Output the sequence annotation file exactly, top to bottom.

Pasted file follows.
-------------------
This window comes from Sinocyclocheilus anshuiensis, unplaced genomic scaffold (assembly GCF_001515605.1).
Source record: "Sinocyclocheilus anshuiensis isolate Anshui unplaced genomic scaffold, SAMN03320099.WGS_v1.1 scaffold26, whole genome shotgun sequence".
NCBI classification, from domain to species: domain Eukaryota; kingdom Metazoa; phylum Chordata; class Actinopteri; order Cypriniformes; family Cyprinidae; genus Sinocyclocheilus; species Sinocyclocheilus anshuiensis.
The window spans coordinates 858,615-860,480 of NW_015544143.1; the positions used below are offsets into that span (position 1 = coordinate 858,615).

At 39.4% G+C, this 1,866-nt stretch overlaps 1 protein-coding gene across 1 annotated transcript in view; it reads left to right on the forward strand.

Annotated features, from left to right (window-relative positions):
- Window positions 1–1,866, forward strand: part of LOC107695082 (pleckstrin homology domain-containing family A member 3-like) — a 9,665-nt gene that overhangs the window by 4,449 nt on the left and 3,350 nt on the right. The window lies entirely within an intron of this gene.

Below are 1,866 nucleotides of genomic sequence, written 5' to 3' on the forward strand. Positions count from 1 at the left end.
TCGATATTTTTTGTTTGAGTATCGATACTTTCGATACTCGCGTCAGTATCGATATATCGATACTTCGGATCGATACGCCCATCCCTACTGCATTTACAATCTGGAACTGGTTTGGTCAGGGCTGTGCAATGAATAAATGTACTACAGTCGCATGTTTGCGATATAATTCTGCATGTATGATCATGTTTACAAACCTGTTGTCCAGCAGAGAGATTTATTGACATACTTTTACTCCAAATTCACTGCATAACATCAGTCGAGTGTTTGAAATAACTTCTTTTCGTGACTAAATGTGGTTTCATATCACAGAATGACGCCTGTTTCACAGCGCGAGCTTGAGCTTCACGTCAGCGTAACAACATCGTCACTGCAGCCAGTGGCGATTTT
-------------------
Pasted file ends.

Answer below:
This window comes from Sinocyclocheilus anshuiensis, unplaced genomic scaffold (assembly GCF_001515605.1).
Source record: "Sinocyclocheilus anshuiensis isolate Anshui unplaced genomic scaffold, SAMN03320099.WGS_v1.1 scaffold26, whole genome shotgun sequence".
NCBI classification, from domain to species: domain Eukaryota; kingdom Metazoa; phylum Chordata; class Actinopteri; order Cypriniformes; family Cyprinidae; genus Sinocyclocheilus; species Sinocyclocheilus anshuiensis.
The window spans coordinates 858,615-860,480 of NW_015544143.1; the positions used below are offsets into that span (position 1 = coordinate 858,615).

At 39.4% G+C, this 1,866-nt stretch overlaps 1 protein-coding gene across 1 annotated transcript in view; it reads left to right on the forward strand.

Annotated features, from left to right (window-relative positions):
- Window positions 1–1,866, forward strand: part of LOC107695082 (pleckstrin homology domain-containing family A member 3-like) — a 9,665-nt gene that overhangs the window by 4,449 nt on the left and 3,350 nt on the right. The window lies entirely within an intron of this gene.

Below are 1,866 nucleotides of genomic sequence, written 5' to 3' on the forward strand. Positions count from 1 at the left end.
TCGATATTTTTTGTTTGAGTATCGATACTTTCGATACTCGCGTCAGTATCGATATATCGATACTTCGGATCGATACGCCCATCCCTACTGCATTTACAATCTGGAACTGGTTTGGTCAGGGCTGTGCAATGAATAAATGTACTACAGTCGCATGTTTGCGATATAATTCTGCATGTATGATCATGTTTACAAACCTGTTGTCCAGCAGAGAGATTTATTGACATACTTTTACTCCAAATTCACTGCATAACATCAGTCGAGTGTTTGAAATAACTTCTTTTCGTGACTAAATGTGGTTTCATATCACAGAATGACGCCTGTTTCACAGCGCGAGCTTGAGCTTCACGTCAGCGTAACAACATCGTCACTGCAGCCAGTGGCGATTTT